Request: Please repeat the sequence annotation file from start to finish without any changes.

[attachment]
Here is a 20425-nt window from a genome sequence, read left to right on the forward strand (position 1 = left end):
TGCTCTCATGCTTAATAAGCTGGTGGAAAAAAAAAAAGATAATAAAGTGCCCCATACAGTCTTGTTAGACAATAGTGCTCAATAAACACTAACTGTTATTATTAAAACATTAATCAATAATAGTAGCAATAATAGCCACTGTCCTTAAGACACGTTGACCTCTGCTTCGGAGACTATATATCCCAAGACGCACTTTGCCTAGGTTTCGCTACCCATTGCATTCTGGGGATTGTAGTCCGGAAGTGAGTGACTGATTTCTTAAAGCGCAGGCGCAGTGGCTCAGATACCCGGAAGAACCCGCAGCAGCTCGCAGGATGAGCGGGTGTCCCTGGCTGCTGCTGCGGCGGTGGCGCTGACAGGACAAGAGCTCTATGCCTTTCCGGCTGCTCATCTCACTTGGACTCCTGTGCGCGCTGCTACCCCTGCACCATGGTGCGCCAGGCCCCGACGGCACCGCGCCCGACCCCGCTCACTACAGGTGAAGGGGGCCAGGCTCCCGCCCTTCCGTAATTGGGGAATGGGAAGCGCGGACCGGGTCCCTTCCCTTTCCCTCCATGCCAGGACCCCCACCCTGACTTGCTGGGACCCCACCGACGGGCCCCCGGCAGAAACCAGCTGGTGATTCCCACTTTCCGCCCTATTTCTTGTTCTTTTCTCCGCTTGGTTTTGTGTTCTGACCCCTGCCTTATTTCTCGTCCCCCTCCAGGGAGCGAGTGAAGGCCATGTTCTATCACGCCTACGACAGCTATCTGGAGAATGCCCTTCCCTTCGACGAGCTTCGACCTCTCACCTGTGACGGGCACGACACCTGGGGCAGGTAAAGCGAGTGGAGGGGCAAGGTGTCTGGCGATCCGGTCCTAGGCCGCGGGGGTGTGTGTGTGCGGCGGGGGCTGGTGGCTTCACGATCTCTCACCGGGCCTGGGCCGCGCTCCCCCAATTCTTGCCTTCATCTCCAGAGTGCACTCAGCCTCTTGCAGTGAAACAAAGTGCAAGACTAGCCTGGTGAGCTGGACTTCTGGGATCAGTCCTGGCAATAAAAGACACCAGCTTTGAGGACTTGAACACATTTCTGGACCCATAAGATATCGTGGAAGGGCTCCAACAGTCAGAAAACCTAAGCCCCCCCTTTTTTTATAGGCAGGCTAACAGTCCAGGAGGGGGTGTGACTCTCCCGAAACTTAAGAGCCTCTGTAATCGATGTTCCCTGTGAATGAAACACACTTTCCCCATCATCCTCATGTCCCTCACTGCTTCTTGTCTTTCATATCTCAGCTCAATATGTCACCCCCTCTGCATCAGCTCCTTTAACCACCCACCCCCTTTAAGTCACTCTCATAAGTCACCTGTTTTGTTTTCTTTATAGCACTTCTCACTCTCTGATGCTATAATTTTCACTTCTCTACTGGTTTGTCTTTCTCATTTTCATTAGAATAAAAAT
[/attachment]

Here is a 20425-nt window from a genome sequence, read left to right on the forward strand (position 1 = left end):
TGCTCTCATGCTTAATAAGCTGGTGGAAAAAAAAAAAGATAATAAAGTGCCCCATACAGTCTTGTTAGACAATAGTGCTCAATAAACACTAACTGTTATTATTAAAACATTAATCAATAATAGTAGCAATAATAGCCACTGTCCTTAAGACACGTTGACCTCTGCTTCGGAGACTATATATCCCAAGACGCACTTTGCCTAGGTTTCGCTACCCATTGCATTCTGGGGATTGTAGTCCGGAAGTGAGTGACTGATTTCTTAAAGCGCAGGCGCAGTGGCTCAGATACCCGGAAGAACCCGCAGCAGCTCGCAGGATGAGCGGGTGTCCCTGGCTGCTGCTGCGGCGGTGGCGCTGACAGGACAAGAGCTCTATGCCTTTCCGGCTGCTCATCTCACTTGGACTCCTGTGCGCGCTGCTACCCCTGCACCATGGTGCGCCAGGCCCCGACGGCACCGCGCCCGACCCCGCTCACTACAGGTGAAGGGGGCCAGGCTCCCGCCCTTCCGTAATTGGGGAATGGGAAGCGCGGACCGGGTCCCTTCCCTTTCCCTCCATGCCAGGACCCCCACCCTGACTTGCTGGGACCCCACCGACGGGCCCCCGGCAGAAACCAGCTGGTGATTCCCACTTTCCGCCCTATTTCTTGTTCTTTTCTCCGCTTGGTTTTGTGTTCTGACCCCTGCCTTATTTCTCGTCCCCCTCCAGGGAGCGAGTGAAGGCCATGTTCTATCACGCCTACGACAGCTATCTGGAGAATGCCCTTCCCTTCGACGAGCTTCGACCTCTCACCTGTGACGGGCACGACACCTGGGGCAGGTAAAGCGAGTGGAGGGGCAAGGTGTCTGGCGATCCGGTCCTAGGCCGCGGGGGTGTGTGTGTGCGGCGGGGGCTGGTGGCTTCACGATCTCTCACCGGGCCTGGGCCGCGCTCCCCCAATTCTTGCCTTCATCTCCAGAGTGCACTCAGCCTCTTGCAGTGAAACAAAGTGCAAGACTAGCCTGGTGAGCTGGACTTCTGGGATCAGTCCTGGCAATAAAAGACACCAGCTTTGAGGACTTGAACACATTTCTGGACCCATAAGATATCGTGGAAGGGCTCCAACAGTCAGAAAACCTAAGCCCCCCCTTTTTTTATAGGCAGGCTAACAGTCCAGGAGGGGGTGTGACTCTCCCGAAACTTAAGAGCCTCTGTAATCGATGTTCCCTGTGAATGAAACACACTTTCCCCATCATCCTCATGTCCCTCACTGCTTCTTGTCTTTCATATCTCAGCTCAATATGTCACCCCCTCTGCATCAGCTCCTTTAACCACCCACCCCCTTTAAGTCACTCTCATAAGTCACCTGTTTTGTTTTCTTTATAGCACTTCTCACTCTCTGATGCTATAATTTTCACTTCTCTACTGGTTTGTCTTTCTCATTTTCATTAGAATAAAAAT